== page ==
More than likely, this "service" involved posing as a Roman Catholic. In Tudor England, religion and politics were one: roiled by sectarian strife, the country was menaced on one side by Catholics, with support from France and Spain, and pressured on the other by Puritan extremists who viewed the official Church of England as too dangerously close to "papistry." Expatriate English colleges at Reims and elsewhere sent home streams of double agents, intending to reconvert England to Catholicism, by assassination if necessary. Elizabeth's advisers maintained an elaborate network of agents and couriers, to keep tabs on one another as well as on these infiltrators and on heretical Puritans; more than one of Marlowe's Cambridge classmates ended up martyred or in exile.

We know little of Marlowe's own activities as a spy, any more than we do about the composition of his plays or what profit he derived from their tremendous success. That they were successful is undoubted. Once produced, plays in that era were the theater company's property, kept out of print (to avoid rival productions) until they went out of use, unless demand for them was exceptional. Marlowe's effect on the public can be gauged by noting that the two parts of "Tamburlaine" and "Doctor Faustus" were both published within a few years of their production; the latter went through an extraordinary nine quarto editions by 1632.

Part of what made, and still makes, Marlowe's drama fascinating makes Honan uncomfortable. Wishing to find something in the plays besides a brute, unrepentant nihilism, he tries to present a case for Marlowe as a philosopher, struggling to analyze society and religion, and as a satirist attacking the abuse of power. This leads to some of his fuzziest writing, for the plain truth is that Marlowe is admirable exactly to the extent that he is unredeemable. The world of his plays is a vicious one, in which the temptations to attain power and, once attained, to abuse it are mankind's principal motives. No one would deny either Marlowe's analytic gifts or his darkly satiric temperament, but they are put at the service of an all-encompassing negativity. Writing for a Christian nation that lived in constant suspicion of foreigners and heretics, he finds Muslims, Jews, overt homosexuals and other outsiders marginally preferable to Christians, because their bloodlust and greed come without Christian hypocrisy attached. His superheroes are all also supervillains. ("Tamburlaine," C. S. Lewis memorably quipped, is "the story of Giant the Jack Killer.") When they die, fighting or defeated, they may regret, but never repent, their deeds.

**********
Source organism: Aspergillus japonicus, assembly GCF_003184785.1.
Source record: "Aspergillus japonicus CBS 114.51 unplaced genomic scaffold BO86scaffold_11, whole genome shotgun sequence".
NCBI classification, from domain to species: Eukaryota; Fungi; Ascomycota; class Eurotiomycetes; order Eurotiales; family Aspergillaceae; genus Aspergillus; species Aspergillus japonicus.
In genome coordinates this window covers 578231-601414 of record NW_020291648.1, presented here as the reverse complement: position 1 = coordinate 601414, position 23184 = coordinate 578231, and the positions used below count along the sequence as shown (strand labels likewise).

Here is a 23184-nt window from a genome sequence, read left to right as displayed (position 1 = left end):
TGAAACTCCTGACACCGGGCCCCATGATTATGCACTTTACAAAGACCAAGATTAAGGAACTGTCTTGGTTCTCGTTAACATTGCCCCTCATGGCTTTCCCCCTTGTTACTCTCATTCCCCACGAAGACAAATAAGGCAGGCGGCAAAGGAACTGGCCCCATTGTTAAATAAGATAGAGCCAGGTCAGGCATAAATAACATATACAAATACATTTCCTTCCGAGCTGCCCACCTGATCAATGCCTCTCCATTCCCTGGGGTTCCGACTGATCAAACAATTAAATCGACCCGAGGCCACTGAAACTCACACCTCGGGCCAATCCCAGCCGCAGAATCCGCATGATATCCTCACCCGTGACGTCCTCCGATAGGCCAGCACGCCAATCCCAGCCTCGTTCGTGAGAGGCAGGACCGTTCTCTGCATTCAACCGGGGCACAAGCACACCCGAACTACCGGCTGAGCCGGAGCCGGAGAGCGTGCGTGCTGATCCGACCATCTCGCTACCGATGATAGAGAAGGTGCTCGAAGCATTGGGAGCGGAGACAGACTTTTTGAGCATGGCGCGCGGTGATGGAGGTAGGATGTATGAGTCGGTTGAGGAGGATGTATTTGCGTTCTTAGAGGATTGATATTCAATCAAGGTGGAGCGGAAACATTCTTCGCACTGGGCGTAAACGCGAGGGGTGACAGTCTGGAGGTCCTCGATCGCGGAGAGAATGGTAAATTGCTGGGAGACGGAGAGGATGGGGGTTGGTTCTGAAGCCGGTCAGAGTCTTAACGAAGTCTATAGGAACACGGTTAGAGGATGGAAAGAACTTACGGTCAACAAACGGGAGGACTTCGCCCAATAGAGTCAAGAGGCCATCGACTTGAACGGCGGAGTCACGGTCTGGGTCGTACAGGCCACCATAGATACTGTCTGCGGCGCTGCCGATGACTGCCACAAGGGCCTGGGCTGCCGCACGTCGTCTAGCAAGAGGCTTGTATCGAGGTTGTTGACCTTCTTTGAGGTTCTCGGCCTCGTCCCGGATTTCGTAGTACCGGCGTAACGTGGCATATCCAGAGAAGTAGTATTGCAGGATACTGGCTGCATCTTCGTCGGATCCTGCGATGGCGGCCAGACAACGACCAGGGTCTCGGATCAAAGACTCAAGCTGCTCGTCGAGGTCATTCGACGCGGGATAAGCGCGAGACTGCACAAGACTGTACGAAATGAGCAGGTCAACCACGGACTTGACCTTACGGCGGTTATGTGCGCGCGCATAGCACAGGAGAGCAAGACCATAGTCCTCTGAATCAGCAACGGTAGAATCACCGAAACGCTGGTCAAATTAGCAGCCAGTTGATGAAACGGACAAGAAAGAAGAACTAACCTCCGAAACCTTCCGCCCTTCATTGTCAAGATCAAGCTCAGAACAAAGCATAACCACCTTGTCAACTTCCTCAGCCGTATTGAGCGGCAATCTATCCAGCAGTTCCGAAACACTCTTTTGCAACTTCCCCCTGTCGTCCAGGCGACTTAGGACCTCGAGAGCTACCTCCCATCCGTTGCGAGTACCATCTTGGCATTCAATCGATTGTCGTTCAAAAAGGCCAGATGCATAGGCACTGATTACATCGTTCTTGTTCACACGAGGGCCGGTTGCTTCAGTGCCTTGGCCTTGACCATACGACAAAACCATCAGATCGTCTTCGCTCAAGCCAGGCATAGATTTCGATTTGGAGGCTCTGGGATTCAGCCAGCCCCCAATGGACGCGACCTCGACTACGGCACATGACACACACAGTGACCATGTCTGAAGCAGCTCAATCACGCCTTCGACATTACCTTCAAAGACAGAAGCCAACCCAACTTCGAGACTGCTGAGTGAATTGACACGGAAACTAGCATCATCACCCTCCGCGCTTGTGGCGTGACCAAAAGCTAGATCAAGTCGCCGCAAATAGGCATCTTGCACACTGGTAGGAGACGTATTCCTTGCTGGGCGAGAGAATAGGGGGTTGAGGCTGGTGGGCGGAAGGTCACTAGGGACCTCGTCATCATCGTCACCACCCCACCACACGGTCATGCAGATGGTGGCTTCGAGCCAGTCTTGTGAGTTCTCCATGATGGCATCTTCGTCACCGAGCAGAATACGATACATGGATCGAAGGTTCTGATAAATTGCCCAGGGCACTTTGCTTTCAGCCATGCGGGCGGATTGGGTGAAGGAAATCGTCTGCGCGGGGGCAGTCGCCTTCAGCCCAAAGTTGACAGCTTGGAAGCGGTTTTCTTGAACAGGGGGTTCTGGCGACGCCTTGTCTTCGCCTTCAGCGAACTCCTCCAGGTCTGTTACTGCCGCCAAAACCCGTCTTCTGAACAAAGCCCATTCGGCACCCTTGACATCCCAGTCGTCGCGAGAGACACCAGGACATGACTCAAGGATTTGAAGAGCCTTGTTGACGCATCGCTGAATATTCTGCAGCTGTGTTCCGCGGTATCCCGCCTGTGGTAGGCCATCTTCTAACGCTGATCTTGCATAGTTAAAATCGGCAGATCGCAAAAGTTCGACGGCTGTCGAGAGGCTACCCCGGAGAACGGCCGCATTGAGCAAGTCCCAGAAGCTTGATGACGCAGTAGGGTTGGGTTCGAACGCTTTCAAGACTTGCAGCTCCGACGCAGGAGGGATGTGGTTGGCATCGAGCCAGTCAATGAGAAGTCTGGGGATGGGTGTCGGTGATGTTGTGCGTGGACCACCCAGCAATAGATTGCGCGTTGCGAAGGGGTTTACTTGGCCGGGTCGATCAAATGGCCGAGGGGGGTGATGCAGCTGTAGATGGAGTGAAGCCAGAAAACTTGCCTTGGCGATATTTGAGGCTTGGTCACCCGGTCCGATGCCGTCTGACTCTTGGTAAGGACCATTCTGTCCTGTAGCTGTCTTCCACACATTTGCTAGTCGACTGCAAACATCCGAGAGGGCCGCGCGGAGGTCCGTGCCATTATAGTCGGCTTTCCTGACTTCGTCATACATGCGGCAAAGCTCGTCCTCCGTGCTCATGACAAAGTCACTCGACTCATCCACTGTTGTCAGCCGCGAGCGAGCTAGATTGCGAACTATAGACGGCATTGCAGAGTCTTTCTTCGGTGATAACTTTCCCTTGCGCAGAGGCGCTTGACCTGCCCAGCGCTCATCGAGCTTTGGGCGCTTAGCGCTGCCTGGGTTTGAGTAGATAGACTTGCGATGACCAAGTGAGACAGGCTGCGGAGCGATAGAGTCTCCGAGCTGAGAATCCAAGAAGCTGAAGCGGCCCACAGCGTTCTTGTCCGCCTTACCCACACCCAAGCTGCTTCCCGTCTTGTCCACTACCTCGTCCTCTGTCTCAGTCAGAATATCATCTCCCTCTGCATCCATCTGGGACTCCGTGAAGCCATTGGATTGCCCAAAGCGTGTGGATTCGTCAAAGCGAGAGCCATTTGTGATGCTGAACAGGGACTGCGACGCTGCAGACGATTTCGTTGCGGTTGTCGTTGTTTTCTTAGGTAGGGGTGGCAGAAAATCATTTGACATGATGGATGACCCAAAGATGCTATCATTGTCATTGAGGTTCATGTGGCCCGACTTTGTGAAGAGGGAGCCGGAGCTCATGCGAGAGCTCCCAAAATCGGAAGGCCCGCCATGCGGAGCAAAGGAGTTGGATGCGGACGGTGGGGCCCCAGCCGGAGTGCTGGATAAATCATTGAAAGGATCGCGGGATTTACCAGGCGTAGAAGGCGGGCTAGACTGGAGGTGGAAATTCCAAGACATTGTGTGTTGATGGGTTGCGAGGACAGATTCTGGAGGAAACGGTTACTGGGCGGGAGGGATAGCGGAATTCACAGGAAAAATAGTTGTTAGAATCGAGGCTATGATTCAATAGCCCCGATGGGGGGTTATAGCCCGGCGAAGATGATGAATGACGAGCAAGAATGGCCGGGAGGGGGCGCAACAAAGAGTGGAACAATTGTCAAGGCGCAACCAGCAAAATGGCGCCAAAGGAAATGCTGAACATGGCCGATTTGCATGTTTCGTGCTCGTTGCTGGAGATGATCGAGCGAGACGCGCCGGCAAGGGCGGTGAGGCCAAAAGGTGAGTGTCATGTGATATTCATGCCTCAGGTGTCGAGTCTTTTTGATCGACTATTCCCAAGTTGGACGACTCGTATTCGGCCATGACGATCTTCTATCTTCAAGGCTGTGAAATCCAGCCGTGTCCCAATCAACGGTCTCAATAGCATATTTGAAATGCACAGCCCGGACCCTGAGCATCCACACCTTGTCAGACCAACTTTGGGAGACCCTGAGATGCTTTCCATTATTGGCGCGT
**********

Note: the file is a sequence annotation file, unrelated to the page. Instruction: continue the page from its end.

The obvious affinity between Marlowe's bleak vision and those of our own time, from the ultraviolent Terminators and Hannibal Lecters of filmdom to the wholehearted despair of Beckett's desolate mindscapes, makes him seem, in many unnerving ways, more our contemporary than Shakespeare. Even the disheartening fixation on gratuitous cruelty in so many plays today finds an ancestor in him. Shakespeare learned from him technically, in matters of both verse and stagecraft, and was inspired by him to take risks. That he can't be equated with Shakespeare (and could not possibly have written Shakespeare's plays) is self-evident precisely because his own sensibility is so distinctive. Honan had no need to defend Marlowe's reputation from imaginary detractors. Marlowe's forthrightness proves that a bold attack is the best defense. But though his absence from his own biography is a pity, the rich, complex vision of Elizabethan life that "Christopher Marlowe" supplies can make his poetic gift for cutting to the passionate core of that life seem even more astonishing.

Michael Feingold is the chief theater critic of The Village Voice and literary adviser to Theater for a New Audience in New York. His translation of Schiller's "Mary Stuart" will be produced at the Pearl Theater this spring.